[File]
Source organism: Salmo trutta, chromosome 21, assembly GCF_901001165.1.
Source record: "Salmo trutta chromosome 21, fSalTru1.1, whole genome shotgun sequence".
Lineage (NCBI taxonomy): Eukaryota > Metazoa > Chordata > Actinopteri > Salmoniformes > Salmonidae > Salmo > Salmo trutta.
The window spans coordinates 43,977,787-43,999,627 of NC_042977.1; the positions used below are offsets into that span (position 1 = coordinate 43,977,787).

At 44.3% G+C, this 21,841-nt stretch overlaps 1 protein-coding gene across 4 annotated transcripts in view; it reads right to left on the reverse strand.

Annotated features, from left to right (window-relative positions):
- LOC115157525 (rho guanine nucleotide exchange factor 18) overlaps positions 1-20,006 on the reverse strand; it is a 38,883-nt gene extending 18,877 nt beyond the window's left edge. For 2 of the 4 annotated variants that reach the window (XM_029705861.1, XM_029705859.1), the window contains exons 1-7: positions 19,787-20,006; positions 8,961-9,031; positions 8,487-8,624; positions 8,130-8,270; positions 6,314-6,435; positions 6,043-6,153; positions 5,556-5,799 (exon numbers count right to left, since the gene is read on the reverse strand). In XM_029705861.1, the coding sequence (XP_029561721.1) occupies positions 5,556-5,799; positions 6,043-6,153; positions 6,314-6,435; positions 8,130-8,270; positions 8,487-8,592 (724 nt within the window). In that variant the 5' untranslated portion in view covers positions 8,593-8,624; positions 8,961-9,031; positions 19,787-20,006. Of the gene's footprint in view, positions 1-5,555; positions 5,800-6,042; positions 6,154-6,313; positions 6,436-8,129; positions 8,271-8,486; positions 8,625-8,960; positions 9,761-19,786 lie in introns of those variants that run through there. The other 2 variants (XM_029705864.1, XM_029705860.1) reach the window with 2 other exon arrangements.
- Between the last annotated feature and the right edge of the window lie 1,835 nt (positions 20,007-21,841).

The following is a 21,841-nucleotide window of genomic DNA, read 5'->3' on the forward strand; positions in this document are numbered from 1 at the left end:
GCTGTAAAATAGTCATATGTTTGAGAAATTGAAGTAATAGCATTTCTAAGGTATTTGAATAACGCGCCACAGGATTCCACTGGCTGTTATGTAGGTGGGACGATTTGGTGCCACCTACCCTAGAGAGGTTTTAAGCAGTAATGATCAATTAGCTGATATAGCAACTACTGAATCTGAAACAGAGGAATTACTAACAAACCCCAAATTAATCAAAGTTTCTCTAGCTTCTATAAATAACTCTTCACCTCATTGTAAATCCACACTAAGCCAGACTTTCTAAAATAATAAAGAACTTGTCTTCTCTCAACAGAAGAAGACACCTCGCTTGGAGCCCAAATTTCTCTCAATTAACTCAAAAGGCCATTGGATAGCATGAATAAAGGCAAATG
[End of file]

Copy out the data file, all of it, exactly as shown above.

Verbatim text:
Source organism: Salmo trutta, chromosome 21, assembly GCF_901001165.1.
Source record: "Salmo trutta chromosome 21, fSalTru1.1, whole genome shotgun sequence".
Lineage (NCBI taxonomy): Eukaryota > Metazoa > Chordata > Actinopteri > Salmoniformes > Salmonidae > Salmo > Salmo trutta.
The window spans coordinates 43,977,787-43,999,627 of NC_042977.1; the positions used below are offsets into that span (position 1 = coordinate 43,977,787).

At 44.3% G+C, this 21,841-nt stretch overlaps 1 protein-coding gene across 4 annotated transcripts in view; it reads right to left on the reverse strand.

Annotated features, from left to right (window-relative positions):
- LOC115157525 (rho guanine nucleotide exchange factor 18) overlaps positions 1-20,006 on the reverse strand; it is a 38,883-nt gene extending 18,877 nt beyond the window's left edge. For 2 of the 4 annotated variants that reach the window (XM_029705861.1, XM_029705859.1), the window contains exons 1-7: positions 19,787-20,006; positions 8,961-9,031; positions 8,487-8,624; positions 8,130-8,270; positions 6,314-6,435; positions 6,043-6,153; positions 5,556-5,799 (exon numbers count right to left, since the gene is read on the reverse strand). In XM_029705861.1, the coding sequence (XP_029561721.1) occupies positions 5,556-5,799; positions 6,043-6,153; positions 6,314-6,435; positions 8,130-8,270; positions 8,487-8,592 (724 nt within the window). In that variant the 5' untranslated portion in view covers positions 8,593-8,624; positions 8,961-9,031; positions 19,787-20,006. Of the gene's footprint in view, positions 1-5,555; positions 5,800-6,042; positions 6,154-6,313; positions 6,436-8,129; positions 8,271-8,486; positions 8,625-8,960; positions 9,761-19,786 lie in introns of those variants that run through there. The other 2 variants (XM_029705864.1, XM_029705860.1) reach the window with 2 other exon arrangements.
- Between the last annotated feature and the right edge of the window lie 1,835 nt (positions 20,007-21,841).

The following is a 21,841-nucleotide window of genomic DNA, read 5'->3' on the forward strand; positions in this document are numbered from 1 at the left end:
GCTGTAAAATAGTCATATGTTTGAGAAATTGAAGTAATAGCATTTCTAAGGTATTTGAATAACGCGCCACAGGATTCCACTGGCTGTTATGTAGGTGGGACGATTTGGTGCCACCTACCCTAGAGAGGTTTTAAGCAGTAATGATCAATTAGCTGATATAGCAACTACTGAATCTGAAACAGAGGAATTACTAACAAACCCCAAATTAATCAAAGTTTCTCTAGCTTCTATAAATAACTCTTCACCTCATTGTAAATCCACACTAAGCCAGACTTTCTAAAATAATAAAGAACTTGTCTTCTCTCAACAGAAGAAGACACCTCGCTTGGAGCCCAAATTTCTCTCAATTAACTCAAAAGGCCATTGGATAGCATGAATAAAGGCAAATG